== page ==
L-shaped conveyor or platform lift

A continuous product lift or reciprocating elevator can be chosen for the upright transporting of products. Such lifts are found in two forms: an L-shaped conveyor or mat lift and a fork-lift. An L-shaped conveyor or platform lift is a goods lift in which the products lie on a support which is suspended between a number of chains. This means that there is a considerable risk of contamination (with oil or grease) where use is made of traditional chains. A possible disadvantage of such a lift is that it requires more control, but the area required is again appreciably less than with a spiral conveyor. The difference in height which is able to be bridged with only one drive motor is almost unlimited. When bridging a greater height, it is necessary with spiral conveyors to place several systems one above the other. Another disadvantage of an L-shaped conveyor or a platform lift is the fact that it is difficult to control the transfer of products on intake to the system, with the incorrect receiving of a product being able to cause considerable consequential damage and with considerable additional costs to be expected as a result of lost production just as in the case of a spiral conveyor.

Fork lift

A Fork lift can be arranged in more ways than an L-shaped conveyor or a platform lift and a spiral conveyor. A fork-lift is a product lift which lifts products from a conveyor using a fork and then places them at a different level on another conveyor. Such a fork-lift makes it possible to introduce or remove products at an angle of 90 degrees. As a result, the number of possible input and output combinations is somewhat larger. Because of the possibility of sliding conveyors in or out of the lift, a fork-lift can also be used as a vertical sorting system. With such a sorting installation, a product can be entered and removed at any level and a product can be lifted and lowered using one lift. The power and thus the energy consumption of the drive is considerably lower with a fork-lift than with other systems, since only the product weight needs to be transported and the forks maintain a balance between each other in the rising and lowering section. Another difference between a fork-lift and an L-shaped conveyor or platform lift is the complexity of the control. With an L-shaped conveyor or platform lift, input and output must be completely synchronous, whereas this is not necessary with a fork-lift. This ensures considerably simpler controls.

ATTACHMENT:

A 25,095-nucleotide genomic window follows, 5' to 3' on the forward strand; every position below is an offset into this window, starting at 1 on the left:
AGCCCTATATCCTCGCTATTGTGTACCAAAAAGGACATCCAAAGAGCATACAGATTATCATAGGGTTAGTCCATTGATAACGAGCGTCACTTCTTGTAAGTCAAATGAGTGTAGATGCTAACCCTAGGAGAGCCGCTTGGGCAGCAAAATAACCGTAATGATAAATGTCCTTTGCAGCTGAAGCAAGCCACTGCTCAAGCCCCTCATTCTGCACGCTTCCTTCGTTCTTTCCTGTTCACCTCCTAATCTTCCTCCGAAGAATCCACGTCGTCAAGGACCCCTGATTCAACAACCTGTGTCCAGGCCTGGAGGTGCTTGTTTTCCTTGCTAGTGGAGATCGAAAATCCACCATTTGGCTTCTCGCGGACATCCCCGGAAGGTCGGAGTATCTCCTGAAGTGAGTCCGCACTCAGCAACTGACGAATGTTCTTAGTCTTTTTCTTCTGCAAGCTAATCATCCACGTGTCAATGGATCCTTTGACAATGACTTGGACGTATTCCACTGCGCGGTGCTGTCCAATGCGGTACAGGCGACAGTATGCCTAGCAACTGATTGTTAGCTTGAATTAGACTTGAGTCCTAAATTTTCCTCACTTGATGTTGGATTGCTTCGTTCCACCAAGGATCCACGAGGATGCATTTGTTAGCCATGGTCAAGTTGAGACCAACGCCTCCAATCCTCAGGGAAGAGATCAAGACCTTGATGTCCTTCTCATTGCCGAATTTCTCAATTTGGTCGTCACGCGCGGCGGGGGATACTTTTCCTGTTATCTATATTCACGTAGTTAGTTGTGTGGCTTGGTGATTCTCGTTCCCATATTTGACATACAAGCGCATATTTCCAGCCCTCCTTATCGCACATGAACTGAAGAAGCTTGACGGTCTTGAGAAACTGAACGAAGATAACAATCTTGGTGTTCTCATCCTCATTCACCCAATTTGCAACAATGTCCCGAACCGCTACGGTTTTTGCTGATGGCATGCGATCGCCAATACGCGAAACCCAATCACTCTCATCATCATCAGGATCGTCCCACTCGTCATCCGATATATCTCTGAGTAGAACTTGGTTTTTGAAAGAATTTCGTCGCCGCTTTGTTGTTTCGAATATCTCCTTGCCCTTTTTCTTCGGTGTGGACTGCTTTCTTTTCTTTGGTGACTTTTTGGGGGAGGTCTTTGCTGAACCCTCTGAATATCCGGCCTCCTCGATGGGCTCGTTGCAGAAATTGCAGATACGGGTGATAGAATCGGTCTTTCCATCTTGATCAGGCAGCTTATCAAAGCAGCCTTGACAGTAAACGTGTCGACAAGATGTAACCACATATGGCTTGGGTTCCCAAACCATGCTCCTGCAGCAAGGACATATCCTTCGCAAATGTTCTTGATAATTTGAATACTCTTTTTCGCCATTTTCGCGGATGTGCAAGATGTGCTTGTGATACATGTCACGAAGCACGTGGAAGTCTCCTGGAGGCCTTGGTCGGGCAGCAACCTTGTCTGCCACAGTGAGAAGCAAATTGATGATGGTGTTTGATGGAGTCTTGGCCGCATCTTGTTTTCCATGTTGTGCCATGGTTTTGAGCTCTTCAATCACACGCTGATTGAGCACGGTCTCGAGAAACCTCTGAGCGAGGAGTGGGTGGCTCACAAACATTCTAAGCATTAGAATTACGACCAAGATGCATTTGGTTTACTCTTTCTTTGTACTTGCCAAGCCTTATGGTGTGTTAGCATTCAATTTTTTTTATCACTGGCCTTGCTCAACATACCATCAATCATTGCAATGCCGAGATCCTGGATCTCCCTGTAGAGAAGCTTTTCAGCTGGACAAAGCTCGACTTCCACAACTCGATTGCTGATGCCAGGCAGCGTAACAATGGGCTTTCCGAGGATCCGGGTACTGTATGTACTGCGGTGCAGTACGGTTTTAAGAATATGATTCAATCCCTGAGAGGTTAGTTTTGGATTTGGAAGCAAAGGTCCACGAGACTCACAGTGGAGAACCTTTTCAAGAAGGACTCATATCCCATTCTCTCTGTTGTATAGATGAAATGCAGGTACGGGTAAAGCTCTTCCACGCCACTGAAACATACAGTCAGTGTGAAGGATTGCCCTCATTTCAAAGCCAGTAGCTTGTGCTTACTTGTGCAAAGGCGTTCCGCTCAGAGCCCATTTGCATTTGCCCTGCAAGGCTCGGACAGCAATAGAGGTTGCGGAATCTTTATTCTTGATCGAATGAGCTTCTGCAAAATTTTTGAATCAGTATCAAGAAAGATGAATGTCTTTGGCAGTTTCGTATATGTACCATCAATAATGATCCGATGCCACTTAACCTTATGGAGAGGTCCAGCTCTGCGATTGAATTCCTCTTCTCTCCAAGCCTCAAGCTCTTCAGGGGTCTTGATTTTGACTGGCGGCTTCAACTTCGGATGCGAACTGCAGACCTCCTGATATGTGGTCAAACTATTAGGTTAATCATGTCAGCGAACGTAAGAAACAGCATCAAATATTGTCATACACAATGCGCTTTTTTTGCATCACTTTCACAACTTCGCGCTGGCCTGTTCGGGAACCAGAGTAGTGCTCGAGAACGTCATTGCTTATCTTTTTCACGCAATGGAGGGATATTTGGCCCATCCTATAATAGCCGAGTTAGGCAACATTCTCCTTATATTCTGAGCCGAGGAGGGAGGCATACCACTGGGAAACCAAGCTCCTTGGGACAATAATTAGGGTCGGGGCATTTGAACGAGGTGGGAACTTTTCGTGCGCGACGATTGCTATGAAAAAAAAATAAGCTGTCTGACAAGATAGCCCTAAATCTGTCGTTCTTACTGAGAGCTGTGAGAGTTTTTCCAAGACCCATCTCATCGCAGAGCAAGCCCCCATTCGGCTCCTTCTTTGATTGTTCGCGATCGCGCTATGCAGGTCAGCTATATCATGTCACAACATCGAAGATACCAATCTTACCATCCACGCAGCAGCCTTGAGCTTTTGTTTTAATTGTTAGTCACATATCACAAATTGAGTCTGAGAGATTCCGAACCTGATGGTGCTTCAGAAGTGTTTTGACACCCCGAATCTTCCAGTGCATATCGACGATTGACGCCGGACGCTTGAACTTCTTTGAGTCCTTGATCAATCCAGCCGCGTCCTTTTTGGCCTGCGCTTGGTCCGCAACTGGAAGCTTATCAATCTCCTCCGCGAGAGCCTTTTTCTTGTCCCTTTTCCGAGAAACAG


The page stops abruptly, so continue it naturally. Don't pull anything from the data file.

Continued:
Other Names

  • product lift
  • case elevator
  • incline belt conveyor
  • elevator
  • lift
  • box lift
  • spiral conveyor
  • L-shaped conveyor
  • reciprocating elevator
  • S-conveyor
  • Z-conveyor
  • material lift
  • freight lift